Mansfield Town kick off early to save on floodlight bill [Telegraph]

r00fie1

Well-known member

* Couldnt see this posted previously. Apologies if it has.


Mansfield Town kick off early to save on floodlight bill

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Telegraph Sport understands the prospect of the EFL bringing afternoon kick-off times forward - to around 1pm - has been discussed

By Tom Morgan 22 September 2022 • 3:38pm

Mansfield Town are the first Football League club to bring forward kick off times to reduce their floodlight usage in the cost-of-living crisis.
The club's League Two encounter at home to Walsall on Oct 15 will begin at 1pm rather than the scheduled 3pm.

"The club is endeavouring to mitigate the forthcoming, considerable increase in energy bills," a statement from the club says. "As part of these efforts, the earlier kick-off time will enable the club to discern whether significant savings can be made on floodlight usage and other energy costs."

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Mansfield Town’s Sky Bet League Two encounter at home to Walsall on Saturday 15 October will now kick-off at the earlier time of 1pm.
The match was originally scheduled to get underway at 3pm.
The club is endeavouring to mitigate the forthcoming, considerable increase in energy bills.
As part of these efforts, the earlier kick-off time will enable the club to discern whether significant savings can be made on floodlight usage and other energy costs.
Moreover, following the trial of this change in kick-off time, the club will be able to better determine whether an earlier kick-off on a Saturday would have an affect on prospective attendances.

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Telegraph Sport disclosed earlier this week how floodlight usage had been raised by the EFL's board and will be discussed again by all clubs next week. Mansfield are understood to have made a special application to the league, with advice from safety advisory groups.

Research from the Fair Game claims that almost two thirds of lower league clubs would consider earlier kick-offs as winter bills surge.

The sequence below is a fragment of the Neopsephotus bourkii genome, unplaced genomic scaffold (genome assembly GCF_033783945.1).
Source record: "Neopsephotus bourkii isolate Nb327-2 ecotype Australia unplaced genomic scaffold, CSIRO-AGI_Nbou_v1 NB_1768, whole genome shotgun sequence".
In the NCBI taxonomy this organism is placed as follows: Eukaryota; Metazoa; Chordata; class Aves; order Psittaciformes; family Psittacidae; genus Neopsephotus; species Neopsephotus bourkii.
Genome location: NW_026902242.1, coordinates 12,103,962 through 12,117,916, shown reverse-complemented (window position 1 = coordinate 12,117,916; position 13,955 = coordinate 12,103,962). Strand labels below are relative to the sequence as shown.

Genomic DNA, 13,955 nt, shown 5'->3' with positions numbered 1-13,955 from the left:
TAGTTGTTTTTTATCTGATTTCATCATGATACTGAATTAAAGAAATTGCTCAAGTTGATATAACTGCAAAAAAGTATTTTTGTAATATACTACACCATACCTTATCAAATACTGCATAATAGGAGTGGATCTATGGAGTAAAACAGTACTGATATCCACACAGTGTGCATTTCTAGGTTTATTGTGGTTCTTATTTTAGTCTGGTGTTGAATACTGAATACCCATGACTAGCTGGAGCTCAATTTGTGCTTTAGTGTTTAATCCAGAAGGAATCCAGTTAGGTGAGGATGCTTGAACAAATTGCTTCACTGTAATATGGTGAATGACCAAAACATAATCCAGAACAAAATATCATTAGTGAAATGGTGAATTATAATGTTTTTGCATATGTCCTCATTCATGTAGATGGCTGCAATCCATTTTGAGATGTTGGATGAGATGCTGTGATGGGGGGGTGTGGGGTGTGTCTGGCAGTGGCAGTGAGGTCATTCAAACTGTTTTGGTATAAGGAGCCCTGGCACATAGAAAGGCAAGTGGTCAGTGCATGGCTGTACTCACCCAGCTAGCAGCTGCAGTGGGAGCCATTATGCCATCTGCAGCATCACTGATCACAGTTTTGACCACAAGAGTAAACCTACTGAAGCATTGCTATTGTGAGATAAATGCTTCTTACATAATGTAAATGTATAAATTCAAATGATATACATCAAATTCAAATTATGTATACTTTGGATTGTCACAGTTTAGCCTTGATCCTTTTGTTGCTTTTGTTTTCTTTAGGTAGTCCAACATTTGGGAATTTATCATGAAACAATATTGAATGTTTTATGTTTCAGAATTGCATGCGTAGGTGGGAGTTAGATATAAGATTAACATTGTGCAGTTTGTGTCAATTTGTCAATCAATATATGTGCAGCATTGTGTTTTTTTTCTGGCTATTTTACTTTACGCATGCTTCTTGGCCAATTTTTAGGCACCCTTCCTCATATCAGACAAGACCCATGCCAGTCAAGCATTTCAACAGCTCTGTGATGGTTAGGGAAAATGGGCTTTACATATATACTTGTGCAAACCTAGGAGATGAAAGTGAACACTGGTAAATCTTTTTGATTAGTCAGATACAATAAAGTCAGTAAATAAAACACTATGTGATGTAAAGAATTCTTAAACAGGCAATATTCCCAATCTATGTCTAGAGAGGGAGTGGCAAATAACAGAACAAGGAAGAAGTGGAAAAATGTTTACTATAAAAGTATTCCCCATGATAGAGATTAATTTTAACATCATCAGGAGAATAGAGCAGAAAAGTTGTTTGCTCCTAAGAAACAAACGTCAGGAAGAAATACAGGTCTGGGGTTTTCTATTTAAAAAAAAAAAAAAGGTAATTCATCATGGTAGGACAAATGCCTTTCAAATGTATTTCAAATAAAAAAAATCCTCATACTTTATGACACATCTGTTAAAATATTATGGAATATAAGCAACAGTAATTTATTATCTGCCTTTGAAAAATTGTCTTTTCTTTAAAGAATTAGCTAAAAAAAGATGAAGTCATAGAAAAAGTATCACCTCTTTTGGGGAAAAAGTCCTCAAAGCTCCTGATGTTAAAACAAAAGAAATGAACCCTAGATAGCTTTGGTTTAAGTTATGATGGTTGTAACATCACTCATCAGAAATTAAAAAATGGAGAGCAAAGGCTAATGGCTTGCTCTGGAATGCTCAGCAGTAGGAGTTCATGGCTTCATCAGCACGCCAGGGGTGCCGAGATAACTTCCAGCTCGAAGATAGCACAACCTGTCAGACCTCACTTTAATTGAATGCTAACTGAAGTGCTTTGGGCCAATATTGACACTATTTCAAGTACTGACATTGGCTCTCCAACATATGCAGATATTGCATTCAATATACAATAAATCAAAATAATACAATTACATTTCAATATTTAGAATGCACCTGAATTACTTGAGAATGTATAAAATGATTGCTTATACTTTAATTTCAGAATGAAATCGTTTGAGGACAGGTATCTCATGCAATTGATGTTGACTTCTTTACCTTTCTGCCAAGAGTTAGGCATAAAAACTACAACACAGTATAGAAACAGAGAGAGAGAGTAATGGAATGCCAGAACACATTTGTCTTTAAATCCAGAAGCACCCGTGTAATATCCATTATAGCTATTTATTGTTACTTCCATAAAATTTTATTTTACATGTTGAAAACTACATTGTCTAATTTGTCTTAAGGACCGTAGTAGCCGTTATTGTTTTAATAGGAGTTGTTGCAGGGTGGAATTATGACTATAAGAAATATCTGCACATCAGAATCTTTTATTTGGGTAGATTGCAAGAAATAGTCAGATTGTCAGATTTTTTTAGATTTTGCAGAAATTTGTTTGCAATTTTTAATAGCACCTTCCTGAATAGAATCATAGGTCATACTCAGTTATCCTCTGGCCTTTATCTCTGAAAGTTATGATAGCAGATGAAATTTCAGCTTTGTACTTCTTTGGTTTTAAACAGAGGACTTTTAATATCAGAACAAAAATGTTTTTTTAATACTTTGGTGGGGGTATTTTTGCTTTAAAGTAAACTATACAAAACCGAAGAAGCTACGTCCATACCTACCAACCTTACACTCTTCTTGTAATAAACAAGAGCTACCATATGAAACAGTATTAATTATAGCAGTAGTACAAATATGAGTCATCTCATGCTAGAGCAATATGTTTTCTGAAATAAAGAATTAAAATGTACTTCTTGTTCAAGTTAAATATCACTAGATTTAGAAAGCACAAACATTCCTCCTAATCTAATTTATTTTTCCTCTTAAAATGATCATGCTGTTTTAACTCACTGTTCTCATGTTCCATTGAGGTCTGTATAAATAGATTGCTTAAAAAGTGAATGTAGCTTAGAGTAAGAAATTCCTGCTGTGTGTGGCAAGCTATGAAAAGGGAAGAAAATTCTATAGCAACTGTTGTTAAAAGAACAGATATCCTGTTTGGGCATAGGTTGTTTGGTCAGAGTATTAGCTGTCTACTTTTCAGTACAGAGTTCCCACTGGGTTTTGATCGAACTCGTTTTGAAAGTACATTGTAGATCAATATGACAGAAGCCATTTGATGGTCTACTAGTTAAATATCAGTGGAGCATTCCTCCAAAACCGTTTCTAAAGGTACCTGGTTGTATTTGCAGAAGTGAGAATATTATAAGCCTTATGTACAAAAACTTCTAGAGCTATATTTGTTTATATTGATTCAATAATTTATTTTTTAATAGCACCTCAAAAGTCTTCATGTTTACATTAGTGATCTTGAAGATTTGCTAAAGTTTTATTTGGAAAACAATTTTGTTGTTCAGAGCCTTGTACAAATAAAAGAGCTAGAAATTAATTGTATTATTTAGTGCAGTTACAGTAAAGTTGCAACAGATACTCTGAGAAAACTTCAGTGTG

The group, which is campaigning for improved governance of the game, said its research is based on "one club in the Championship, five in League One, six in League Two, nine in the National League, seven in National League North, six in National League South, and five further down the pyramid".

"Nearly all the clubs surveyed were either concerned or very concerned about the cost-of-living crisis," the campaign group said. "On average, out of 10, the clubs’ level of concern was a massive 7.15 – a figure that peaked amongst clubs in League Two (8.20)."

There is hope that caps on energy bills will help clubs get through the winter, but the situation adds to pressure on the Premier League to finalise its so-called "New Deal for Football".

The league has been reviewing its distribution models for at least two years, having come under pressure amid the furores sparked by Project Big Picture and the European Super League.

A key part of the new system of redistribution will be based on ensuring some of the cheques handed out to clubs will be spent on infrastructure, such as training grounds, rather than wages.

There will also be a renewed focus on merit in a bid to contain wage overspending at Championship level, with payments on a sliding scale based on position throughout the pyramid.

Other competitions in non-league have already approved plans to bring forward kick-off times. Club insiders told Telegraph Sport the move was an experiment to see how much costs could be saved.

The Football Association has given permission for several non-League competitions to move kick-off times earlier. In response to the survey, a spokesperson for the FA said: "The FA and County FAs are not-for-profit organisations that reinvest all of the money made back into football. Our priority over the past few seasons, including through the worst of the pandemic, is evidence of this approach as we worked to support grassroots clubs and the volunteers running them to survive the period and get back on their feet."